UPDATE: Friday August 20: Tropical Storm Henri is currently about 400 miles southeast of Cape Hatteras, moving slowing in a WNW direction, with maximum sustained winds of around 65 mph. It is still a tropical storm but could become a hurricane by later today, Friday, and into the weekend.
Over the next 12 hours or so, the storm is expected to turn towards the north and accelerate, steered by a trough emerging from the Great Lakes to the west, and a building ridge to the east. It will then begin to intensify as it moves over the warm waters of the Gulf Stream and into an area of very little vertical wind shear. It will continue on a northerly track throughout the weekend, estimated to make landfall in the Maine area late Sunday, before turning towards the northeast and weakening as it hits cooler waters.
A short-lived pulse of swell will arrive at spots on the U.S. East Coast over the next few days, as the system brushes northwards. Around Cape Hatteras, for example, wave heights increase through Friday, peaking on Saturday, perhaps reaching six feet, and then quickly ramping down again. Local conditions are uncertain, but Saturday could see light winds. Around New England, wave heights pick up big-time on Sunday, but winds could be strong onshores. Further north into Canada, the swell picks up later in the weekend, with the possibility of some decent surf at south-facing spots.
EARLIER: Thursday August 19: Well, Fred's hardly faded from memory and already, we've got Tropical Storm Henri (and Grace!) spinning up and hoping to generate some solid surf for the east coast of the US. By the looks of things, Henri could even blitz up to New York as a Category 1 Hurricane.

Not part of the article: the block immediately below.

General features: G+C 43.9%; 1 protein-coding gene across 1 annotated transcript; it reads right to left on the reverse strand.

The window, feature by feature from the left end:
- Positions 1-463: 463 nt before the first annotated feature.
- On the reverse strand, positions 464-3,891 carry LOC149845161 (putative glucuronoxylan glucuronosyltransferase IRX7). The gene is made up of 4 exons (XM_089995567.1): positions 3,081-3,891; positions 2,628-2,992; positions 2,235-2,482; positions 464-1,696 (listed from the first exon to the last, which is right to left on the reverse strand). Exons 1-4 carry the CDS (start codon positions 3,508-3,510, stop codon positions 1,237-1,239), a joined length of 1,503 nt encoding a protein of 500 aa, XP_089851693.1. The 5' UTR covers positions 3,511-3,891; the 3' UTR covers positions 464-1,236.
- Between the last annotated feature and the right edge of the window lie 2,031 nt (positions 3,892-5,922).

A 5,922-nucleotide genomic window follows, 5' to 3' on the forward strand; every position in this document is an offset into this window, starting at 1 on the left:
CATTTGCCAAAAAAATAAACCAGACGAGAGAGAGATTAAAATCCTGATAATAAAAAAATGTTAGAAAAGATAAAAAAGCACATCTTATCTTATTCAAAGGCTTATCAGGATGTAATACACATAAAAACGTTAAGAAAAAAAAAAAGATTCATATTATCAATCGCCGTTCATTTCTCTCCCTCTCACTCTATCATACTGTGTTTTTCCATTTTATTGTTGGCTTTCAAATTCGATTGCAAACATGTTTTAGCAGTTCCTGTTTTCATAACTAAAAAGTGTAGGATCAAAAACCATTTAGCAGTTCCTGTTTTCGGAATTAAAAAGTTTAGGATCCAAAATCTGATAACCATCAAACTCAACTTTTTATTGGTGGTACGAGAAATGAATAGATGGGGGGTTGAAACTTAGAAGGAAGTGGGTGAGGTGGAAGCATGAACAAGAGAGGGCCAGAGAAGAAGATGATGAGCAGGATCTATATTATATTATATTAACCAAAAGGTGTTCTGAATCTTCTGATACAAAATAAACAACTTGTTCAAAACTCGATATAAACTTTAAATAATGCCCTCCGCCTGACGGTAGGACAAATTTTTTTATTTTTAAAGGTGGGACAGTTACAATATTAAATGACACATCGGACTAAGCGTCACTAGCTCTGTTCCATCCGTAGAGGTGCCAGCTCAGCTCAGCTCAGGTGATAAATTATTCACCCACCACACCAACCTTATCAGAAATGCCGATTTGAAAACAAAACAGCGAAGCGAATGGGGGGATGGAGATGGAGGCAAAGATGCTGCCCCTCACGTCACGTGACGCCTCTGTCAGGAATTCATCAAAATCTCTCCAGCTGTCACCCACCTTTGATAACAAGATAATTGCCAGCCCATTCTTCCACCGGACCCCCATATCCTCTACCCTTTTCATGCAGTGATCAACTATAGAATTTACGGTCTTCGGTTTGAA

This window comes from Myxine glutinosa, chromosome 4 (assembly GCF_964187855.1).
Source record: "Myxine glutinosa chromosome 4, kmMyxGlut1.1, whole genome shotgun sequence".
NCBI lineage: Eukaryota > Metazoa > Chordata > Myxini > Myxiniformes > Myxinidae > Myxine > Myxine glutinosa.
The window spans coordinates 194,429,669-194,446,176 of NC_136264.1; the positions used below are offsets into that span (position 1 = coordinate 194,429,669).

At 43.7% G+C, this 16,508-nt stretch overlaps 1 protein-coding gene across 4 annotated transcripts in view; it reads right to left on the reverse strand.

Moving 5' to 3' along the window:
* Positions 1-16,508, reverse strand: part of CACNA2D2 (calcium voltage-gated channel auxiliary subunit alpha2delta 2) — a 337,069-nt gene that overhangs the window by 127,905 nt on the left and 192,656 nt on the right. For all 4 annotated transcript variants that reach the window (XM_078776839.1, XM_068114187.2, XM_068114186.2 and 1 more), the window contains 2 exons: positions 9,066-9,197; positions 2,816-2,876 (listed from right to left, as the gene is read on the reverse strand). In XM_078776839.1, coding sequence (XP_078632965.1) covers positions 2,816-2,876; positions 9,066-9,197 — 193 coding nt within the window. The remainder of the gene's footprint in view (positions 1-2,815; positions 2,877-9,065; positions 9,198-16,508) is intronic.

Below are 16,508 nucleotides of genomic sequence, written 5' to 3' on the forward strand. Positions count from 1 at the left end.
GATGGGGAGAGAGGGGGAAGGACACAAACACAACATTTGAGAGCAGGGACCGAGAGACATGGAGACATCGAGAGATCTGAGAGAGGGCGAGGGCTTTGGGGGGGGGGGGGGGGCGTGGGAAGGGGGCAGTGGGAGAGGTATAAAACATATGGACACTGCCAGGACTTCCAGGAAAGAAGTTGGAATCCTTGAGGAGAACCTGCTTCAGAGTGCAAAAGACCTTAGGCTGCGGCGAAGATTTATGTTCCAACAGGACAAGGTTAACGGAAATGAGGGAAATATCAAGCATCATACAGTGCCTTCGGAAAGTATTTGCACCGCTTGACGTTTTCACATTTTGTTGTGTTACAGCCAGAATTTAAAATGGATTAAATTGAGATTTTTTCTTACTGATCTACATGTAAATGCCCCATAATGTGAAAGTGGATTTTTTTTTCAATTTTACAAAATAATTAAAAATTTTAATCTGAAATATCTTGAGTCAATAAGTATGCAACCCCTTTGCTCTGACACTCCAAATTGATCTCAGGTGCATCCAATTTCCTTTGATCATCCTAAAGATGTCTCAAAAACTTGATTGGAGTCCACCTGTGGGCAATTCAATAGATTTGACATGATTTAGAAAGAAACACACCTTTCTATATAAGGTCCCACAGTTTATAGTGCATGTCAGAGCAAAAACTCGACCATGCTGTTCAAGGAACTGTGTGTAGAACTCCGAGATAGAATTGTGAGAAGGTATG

We're also getting close to Hurricane season for that part of the world, and it had to start somewhere. MSW forecaster Tony Butt gives an early call out for this one: "Tropical Storm Henri, the eighth named tropical storm in the 2021 Atlantic season, is currently about 200 miles southwest of Bermuda, moving slowly towards the west, with maximum sustained winds of around 65 mph (needs to reach 74 mph before becoming a hurricane).
Spot guide: New York
"Over the next day or so, the system is expected to continue westwards with little change in strength due to fairly strong vertical wind shear. It is then forecast to gradually arc northwest, north and northeast over the following days, steered by an anticyclone to the north, and subsequently by a low pressure trough that pushes in from the west. It is also forecast to intensify as the shear decreases, and could become a hurricane by late Friday.
"There is still quite a lot of uncertainty in the models, but if Henri turns towards the northeast and tracks parallel to the East Coast of North America without coming too close to the coast, a short-lived pulse of surf could be generated accompanied by fairly good local conditions. Current forecasts for Rhode Island, for example, are showing five or six foot surf on Sunday, with winds from a northerly quarter."
We'll keep you updated throughout. But until then, track Henri using our swell chart, here.